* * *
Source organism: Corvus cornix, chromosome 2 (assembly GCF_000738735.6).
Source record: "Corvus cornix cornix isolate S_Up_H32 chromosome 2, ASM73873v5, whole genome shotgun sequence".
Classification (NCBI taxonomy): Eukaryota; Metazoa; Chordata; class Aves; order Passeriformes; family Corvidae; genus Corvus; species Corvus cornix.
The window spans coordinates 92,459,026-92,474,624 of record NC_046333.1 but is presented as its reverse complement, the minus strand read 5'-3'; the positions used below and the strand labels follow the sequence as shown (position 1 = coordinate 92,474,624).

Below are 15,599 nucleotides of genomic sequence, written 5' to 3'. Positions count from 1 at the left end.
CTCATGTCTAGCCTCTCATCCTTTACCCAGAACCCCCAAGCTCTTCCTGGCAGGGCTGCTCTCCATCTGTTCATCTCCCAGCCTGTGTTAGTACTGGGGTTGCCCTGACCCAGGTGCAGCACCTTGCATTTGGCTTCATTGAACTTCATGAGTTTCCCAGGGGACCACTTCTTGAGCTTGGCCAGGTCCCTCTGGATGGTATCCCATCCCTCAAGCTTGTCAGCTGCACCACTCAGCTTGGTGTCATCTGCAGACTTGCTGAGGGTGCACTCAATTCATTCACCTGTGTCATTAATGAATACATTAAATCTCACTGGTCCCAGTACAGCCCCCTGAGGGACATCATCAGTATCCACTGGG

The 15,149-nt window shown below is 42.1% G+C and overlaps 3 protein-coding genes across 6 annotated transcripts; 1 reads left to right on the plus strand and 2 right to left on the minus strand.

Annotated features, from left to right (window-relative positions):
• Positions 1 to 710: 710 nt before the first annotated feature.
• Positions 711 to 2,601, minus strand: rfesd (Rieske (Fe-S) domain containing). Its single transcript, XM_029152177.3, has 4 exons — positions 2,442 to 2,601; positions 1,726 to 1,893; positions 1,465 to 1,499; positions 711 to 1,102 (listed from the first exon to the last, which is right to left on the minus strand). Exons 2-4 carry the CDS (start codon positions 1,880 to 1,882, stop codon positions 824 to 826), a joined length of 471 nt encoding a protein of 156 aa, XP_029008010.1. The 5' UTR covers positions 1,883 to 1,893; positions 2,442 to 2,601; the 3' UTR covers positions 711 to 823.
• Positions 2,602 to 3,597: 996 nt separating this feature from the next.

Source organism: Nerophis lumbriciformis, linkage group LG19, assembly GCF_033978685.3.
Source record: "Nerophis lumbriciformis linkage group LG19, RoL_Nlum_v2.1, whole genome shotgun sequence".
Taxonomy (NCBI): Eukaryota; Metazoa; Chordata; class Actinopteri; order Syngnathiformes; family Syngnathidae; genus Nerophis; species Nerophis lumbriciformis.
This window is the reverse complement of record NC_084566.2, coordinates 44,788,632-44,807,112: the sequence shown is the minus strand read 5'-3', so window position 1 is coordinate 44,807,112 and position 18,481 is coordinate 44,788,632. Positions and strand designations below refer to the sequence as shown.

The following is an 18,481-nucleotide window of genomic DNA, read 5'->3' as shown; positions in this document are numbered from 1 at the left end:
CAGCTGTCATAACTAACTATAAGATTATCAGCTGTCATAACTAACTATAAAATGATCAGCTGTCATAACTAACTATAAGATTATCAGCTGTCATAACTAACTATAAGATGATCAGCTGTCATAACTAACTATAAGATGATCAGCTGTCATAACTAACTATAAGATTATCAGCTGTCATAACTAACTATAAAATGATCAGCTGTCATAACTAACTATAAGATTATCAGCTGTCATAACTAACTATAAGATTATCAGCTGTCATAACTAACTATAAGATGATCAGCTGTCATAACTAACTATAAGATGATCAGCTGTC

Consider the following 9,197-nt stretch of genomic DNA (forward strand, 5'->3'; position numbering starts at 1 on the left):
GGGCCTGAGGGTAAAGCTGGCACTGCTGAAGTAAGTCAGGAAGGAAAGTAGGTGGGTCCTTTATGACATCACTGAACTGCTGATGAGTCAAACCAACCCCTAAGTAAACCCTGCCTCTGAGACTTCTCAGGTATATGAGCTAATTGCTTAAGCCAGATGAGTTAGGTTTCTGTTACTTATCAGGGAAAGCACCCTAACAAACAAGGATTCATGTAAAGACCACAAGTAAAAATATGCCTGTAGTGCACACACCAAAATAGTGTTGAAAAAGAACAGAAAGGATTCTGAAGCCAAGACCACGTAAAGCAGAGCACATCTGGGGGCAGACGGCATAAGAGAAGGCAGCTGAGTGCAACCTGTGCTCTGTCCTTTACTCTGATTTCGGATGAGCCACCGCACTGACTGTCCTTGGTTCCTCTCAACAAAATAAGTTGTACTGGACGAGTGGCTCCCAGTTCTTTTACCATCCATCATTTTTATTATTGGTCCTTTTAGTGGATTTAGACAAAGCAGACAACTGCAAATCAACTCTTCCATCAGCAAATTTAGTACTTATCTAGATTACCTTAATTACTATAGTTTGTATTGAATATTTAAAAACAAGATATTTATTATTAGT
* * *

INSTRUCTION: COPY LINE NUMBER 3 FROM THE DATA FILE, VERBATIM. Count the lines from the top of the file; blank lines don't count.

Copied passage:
Classification (NCBI taxonomy): Eukaryota; Metazoa; Chordata; class Aves; order Passeriformes; family Corvidae; genus Corvus; species Corvus cornix.